It's the last few days before the start of National Novel Writing Month. I'm getting pretty excited; I've been doing my research for this year's novel, which is historical. Mostly, I've been reading a lot, which is the best way to do your research, I think. You could spend a lot of time looking things up, and consulting text books, and making index cards, and I'm sure that works well for some people, but for me, it's just sitting down with a good book and letting it wash over me.
Specifically, I've been reading the histories of Juliet Nicolson. She focuses on the early years of the 20th Century, in Britain, and both The Perfect Summer and The Great Silence are intimate, personal, wonderful slices of history. And Nicolson has great access to a lot of information; she's the granddaughter of author and gardener Vita Sackville-West and she still lives at the storied Sissinghurst. I'm also looking at some of the poetry of World War I, things written by soldiers in the trenches. Grim stuff, mainly, but sometimes quite lovely all the same. If all goes well, it will lead to a novel about a boy in the war and after, a very strange boy who has great and terrible adventures. Will it be publishable? Who can say, but the one I wrote last year is heading toward that path pretty cleanly.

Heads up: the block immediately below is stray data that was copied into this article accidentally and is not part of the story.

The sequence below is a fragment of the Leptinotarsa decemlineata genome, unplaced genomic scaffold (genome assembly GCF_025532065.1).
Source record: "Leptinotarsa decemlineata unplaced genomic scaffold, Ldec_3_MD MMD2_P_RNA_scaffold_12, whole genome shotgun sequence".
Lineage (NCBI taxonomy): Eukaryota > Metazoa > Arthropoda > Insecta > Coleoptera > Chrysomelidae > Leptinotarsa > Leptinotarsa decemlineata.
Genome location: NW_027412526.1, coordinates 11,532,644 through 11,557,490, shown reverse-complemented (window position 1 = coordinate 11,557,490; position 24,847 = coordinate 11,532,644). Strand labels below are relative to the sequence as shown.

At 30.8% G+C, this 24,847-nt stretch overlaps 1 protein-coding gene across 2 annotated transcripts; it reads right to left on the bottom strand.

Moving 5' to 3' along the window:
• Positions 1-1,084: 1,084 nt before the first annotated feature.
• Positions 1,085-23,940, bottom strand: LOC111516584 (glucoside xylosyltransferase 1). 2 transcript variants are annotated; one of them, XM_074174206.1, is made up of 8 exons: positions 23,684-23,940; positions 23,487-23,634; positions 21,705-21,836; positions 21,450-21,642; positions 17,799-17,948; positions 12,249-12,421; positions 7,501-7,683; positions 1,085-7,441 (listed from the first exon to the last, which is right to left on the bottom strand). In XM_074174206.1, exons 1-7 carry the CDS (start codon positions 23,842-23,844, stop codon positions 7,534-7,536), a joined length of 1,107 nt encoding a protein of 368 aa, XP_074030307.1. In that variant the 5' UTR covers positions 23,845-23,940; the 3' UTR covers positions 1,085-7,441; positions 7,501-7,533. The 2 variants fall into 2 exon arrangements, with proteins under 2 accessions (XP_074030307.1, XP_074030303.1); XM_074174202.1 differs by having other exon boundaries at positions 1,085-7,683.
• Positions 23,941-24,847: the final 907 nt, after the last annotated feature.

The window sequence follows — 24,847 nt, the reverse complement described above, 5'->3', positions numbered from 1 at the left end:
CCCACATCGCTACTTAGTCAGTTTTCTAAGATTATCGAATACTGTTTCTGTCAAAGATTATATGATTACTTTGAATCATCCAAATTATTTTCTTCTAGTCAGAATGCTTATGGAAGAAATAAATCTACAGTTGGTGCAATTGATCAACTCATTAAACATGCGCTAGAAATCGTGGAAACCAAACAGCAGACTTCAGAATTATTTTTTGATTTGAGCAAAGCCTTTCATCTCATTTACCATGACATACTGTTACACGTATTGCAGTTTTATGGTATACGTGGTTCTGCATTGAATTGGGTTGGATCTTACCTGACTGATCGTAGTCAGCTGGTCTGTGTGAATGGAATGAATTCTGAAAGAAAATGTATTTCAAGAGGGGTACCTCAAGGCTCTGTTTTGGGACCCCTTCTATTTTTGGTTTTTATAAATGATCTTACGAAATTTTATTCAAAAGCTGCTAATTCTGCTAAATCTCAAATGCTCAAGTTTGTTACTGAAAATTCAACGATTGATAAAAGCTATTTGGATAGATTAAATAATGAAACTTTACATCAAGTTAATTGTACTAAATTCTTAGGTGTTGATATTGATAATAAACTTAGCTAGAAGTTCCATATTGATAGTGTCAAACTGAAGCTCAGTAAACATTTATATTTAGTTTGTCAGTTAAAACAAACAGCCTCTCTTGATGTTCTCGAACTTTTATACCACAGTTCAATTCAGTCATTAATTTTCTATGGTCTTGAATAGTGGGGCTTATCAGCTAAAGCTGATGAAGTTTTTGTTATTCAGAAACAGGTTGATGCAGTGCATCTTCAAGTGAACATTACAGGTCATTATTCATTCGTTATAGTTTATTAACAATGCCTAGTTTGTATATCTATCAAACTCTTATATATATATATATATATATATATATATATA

As I've been looking over Nanowrimo some more, it's come to my attention that, while most people just do it for fun, and most of the books written are not meant to be read, there are a few rather notable exceptions. Sarah Gruen wrote one of the biggest selling books in the last few years as a draft during Nanowrimo. And then, to go one better, she did the same with her next book, too, which we've got on our Bestsellers right now. Two bestsellers in five years: not too bad, and both of them historical fiction. Maybe you can be next.
Whew. Finally made it around to that title.